The traffic light boys

Some time ago, on my way back from work, a traffic light boy came to my car begging for a “food money”. Most of the boys at this traffic light know me because I usually give them snacks. This boy was one of them. I did not have any snacks that day, and I told him so. He pleaded with me, telling me that he was “well hungry” as he had not eaten in 2 days. I told him that I too was hungry because I had not eaten that day. The boy’s eyes flashed with anger, but he responded quietly with these words: “Miss, mi grateful when yu gi mi the food but all like yu if yu hungry is because yu choose nuh fi eat. Mi no have no choice because mi have nutten fi eat. So nuh tell mi bout yu hungry too because is not di same ting.”

I was overcome by shame at the truth he so eloquently pointed out, and apologised immediately. He accepted my apology, wished me a “drive safe” and moved on. As the traffic light changed, so had my opinion of this youth. I drove away reflecting on the many lessons to be learned from this encounter.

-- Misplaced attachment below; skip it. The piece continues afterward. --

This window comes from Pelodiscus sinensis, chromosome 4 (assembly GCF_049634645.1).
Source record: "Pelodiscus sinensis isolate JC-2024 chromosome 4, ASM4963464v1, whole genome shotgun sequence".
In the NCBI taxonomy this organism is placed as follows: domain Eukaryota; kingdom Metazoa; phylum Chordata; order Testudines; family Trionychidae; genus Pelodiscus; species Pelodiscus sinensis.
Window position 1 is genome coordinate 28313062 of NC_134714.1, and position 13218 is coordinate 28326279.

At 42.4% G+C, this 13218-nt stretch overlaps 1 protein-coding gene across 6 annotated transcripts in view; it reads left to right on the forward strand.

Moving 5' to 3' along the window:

One lesson was not to judge based on appearances. This merino-clad boy’s scarred face, and older-than-his-years eyes clearly indicated a life of hardship. He probably had not finished school. The only escape he had from the harsh reality of his life was likely at the end of a spliff. Yet he was able to formulate an articulate, sensible response to my extremely insensitive comparison of my hunger from choice to his hunger from lack of food.

Another lesson was realizing the power of our choices to effect change in others. In the past, I had chosen to keep my car window down, look these boys in the eyes, and reason with them, even when I had no food or money to give. Perhaps this choice to respect his humanity helped this youth to demonstrate that very humanity by responding to my thoughtless comment with intelligent words, and respect, instead of profanity and violence. Imagine a world where this is the norm rather than the amazing exception.

We may not be able to feed every hungry belly we encounter, but we can feed every spirit by choosing to show respect and kindness to every human being that we interact with. All we need is the courage to change the things we can.

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